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(Un)anticipated Technological Change in an Endogenous Growth Model

Author

Listed:
  • Conway Bruce A

    () (University of Illinois at Urbana-Champaign)

  • Rosenblatt-Wisch Rina

    () (Swiss National Bank)

  • Schenk-Hoppé Klaus Reiner

    () (University of Leeds)

Abstract

This paper examines, numerically, the impact of a negative exogenous shock to marginal productivity (such as ecological government regulation that becomes effective at some point in time) in an endogenous finite time growth model with sluggish reallocation of human capital. The policy can be anticipated or unanticipated by the economic agents, and it can also be announced but not implemented. It turns out that these frictions have very strong long-run effects on consumption and output, and on the optimal allocation of capital and labor in particular. The qualitative properties are closely related to those found in homogenous labor models with positive productivity shocks. The numerical optimization method employed here proved very successful in qualitatively similar problems in engineering but has not yet found its way into macroeconomic models of growth.

Suggested Citation

  • Conway Bruce A & Rosenblatt-Wisch Rina & Schenk-Hoppé Klaus Reiner, 2009. "(Un)anticipated Technological Change in an Endogenous Growth Model," Studies in Nonlinear Dynamics & Econometrics, De Gruyter, vol. 13(1), pages 1-21, March.
  • Handle: RePEc:bpj:sndecm:v:13:y:2009:i:1:n:3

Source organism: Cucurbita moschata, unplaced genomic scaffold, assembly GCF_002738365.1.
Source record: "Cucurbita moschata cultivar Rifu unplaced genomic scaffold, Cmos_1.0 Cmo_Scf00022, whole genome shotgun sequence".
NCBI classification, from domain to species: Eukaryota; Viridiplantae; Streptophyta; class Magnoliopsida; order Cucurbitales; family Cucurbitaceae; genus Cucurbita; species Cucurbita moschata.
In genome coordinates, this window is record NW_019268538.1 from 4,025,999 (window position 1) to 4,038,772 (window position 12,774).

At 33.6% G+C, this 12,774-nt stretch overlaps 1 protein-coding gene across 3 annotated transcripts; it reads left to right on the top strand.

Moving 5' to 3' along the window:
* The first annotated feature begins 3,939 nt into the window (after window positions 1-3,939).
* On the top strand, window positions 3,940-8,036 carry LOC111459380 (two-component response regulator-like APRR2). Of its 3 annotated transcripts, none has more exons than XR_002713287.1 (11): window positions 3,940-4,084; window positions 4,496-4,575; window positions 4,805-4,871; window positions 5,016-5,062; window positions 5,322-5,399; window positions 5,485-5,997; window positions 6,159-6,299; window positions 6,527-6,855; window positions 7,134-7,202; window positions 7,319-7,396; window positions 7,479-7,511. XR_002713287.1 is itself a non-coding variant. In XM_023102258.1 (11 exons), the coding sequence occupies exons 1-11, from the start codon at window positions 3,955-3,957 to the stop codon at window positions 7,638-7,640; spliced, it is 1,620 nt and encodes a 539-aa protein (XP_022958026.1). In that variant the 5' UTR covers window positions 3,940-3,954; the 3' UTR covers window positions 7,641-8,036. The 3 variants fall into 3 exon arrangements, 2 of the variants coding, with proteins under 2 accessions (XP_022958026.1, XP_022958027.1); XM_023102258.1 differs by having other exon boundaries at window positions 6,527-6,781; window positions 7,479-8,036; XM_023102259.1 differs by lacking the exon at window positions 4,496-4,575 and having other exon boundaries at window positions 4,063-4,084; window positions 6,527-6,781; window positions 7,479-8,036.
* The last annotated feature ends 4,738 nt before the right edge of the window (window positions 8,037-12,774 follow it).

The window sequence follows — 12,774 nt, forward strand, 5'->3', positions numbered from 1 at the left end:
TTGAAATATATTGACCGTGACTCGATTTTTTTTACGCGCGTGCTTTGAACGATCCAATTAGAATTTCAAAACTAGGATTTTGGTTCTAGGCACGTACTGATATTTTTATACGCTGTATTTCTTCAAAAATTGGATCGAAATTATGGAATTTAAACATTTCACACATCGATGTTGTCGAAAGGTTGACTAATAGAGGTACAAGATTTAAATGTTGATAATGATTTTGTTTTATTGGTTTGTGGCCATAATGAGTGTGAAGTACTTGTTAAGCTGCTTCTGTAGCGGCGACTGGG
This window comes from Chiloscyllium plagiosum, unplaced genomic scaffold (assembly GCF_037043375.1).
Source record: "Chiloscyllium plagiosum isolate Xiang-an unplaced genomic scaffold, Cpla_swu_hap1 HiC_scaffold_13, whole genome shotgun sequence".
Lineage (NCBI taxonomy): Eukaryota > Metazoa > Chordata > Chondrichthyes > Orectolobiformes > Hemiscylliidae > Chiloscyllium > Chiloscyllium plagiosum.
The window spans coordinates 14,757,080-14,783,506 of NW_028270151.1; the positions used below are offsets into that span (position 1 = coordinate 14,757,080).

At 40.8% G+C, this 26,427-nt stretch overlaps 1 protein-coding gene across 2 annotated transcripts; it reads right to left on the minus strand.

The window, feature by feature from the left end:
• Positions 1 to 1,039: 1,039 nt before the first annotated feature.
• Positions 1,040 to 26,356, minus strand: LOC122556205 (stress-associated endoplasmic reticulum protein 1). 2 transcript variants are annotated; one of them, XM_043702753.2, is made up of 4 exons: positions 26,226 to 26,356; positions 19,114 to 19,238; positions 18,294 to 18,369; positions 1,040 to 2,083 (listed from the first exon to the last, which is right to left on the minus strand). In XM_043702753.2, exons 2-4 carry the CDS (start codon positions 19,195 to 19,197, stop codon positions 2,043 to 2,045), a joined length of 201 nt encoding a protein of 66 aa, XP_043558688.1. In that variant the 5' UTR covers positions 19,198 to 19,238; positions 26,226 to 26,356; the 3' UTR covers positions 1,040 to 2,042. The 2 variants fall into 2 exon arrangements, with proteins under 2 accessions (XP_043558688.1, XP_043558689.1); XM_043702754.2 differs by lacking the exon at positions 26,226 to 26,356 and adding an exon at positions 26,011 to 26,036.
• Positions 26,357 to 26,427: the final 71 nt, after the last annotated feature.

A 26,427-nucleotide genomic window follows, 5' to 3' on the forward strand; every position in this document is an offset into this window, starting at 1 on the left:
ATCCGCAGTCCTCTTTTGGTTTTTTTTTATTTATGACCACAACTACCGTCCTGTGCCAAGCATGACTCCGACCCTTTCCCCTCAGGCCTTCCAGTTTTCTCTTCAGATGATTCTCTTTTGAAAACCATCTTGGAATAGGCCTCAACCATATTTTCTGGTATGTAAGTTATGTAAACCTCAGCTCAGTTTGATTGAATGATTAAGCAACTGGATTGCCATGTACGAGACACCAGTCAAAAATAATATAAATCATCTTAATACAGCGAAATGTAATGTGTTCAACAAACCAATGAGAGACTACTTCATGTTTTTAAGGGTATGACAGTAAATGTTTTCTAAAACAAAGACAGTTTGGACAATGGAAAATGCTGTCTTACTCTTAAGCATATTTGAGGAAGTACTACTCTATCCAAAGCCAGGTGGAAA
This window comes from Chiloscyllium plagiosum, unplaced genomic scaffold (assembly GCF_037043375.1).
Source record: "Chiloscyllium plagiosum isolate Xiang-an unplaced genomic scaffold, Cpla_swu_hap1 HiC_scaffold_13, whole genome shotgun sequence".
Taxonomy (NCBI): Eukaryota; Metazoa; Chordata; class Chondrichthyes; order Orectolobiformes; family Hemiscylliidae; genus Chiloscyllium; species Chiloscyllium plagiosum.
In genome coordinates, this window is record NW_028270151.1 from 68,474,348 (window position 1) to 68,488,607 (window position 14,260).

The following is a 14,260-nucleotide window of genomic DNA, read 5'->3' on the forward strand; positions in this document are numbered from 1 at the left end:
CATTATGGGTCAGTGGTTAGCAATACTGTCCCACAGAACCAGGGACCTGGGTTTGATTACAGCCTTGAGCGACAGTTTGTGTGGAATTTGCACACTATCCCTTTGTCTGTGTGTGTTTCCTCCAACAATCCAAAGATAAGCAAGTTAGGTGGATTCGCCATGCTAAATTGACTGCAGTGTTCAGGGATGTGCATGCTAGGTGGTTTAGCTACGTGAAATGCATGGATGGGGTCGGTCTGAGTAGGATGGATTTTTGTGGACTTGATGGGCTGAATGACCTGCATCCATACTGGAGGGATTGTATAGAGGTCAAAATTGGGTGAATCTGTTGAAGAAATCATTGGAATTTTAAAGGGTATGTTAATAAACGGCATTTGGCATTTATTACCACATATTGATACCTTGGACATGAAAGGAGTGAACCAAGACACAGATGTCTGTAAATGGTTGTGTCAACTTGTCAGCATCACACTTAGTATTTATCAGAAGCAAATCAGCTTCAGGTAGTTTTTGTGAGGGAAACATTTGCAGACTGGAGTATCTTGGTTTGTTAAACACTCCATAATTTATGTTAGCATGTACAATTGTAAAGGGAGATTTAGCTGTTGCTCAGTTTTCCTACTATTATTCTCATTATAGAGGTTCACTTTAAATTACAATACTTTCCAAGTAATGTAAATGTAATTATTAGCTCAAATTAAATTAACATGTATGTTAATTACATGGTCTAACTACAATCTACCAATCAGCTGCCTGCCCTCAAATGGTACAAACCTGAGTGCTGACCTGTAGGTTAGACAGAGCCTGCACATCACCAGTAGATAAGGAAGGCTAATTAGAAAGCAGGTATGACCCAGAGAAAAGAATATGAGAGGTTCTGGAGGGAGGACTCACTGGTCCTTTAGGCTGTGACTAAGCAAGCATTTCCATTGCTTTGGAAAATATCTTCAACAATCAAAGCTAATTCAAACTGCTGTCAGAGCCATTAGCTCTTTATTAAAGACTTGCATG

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    References listed on IDEAS

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    1. anonymous, 1995. "Does the bouncing ball lead to economic growth?," Regional Update, Federal Reserve Bank of Atlanta, issue Jul, pages 1-2,4-6.
    2. Robert J. Barro, 2013. "Inflation and Economic Growth," Annals of Economics and Finance, Society for AEF, vol. 14(1), pages 121-144, May.
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    4. Edmund S. Phelps, 1999. "Behind This Structural Boom: The Role of Asset Valuations," American Economic Review, American Economic Association, vol. 89(2), pages 63-68, May.
    5. Xavier Sala-I-Martin, 1997. "Transfers, Social Safety Nets, and Economic Growth," IMF Staff Papers, Palgrave Macmillan, vol. 44(1), pages 81-102, March.
    6. Teresa Beckham Gramm, 2005. "Costly Factor Reallocation and Reduced Productivity Effects in International Trade," Review of International Economics, Wiley Blackwell, vol. 13(4), pages 822-839, September.
    7. Rodolfo E. Manuelli, 2000. "Technological Change, the Labor Market and the Stock Market," NBER Working Papers 8022, National Bureau of Economic Research, Inc.
    8. Edmund Phelps & Gylfi Zoega, 2001. "Structural booms," Economic Policy, CEPR;CES;MSH, vol. 16(32), pages 83-126, April.
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    More about this item

    JEL classification:

    • C61 - Mathematical and Quantitative Methods - - Mathematical Methods; Programming Models; Mathematical and Simulation Modeling - - - Optimization Techniques; Programming Models; Dynamic Analysis
    • E32 - Macroeconomics and Monetary Economics - - Prices, Business Fluctuations, and Cycles - - - Business Fluctuations; Cycles

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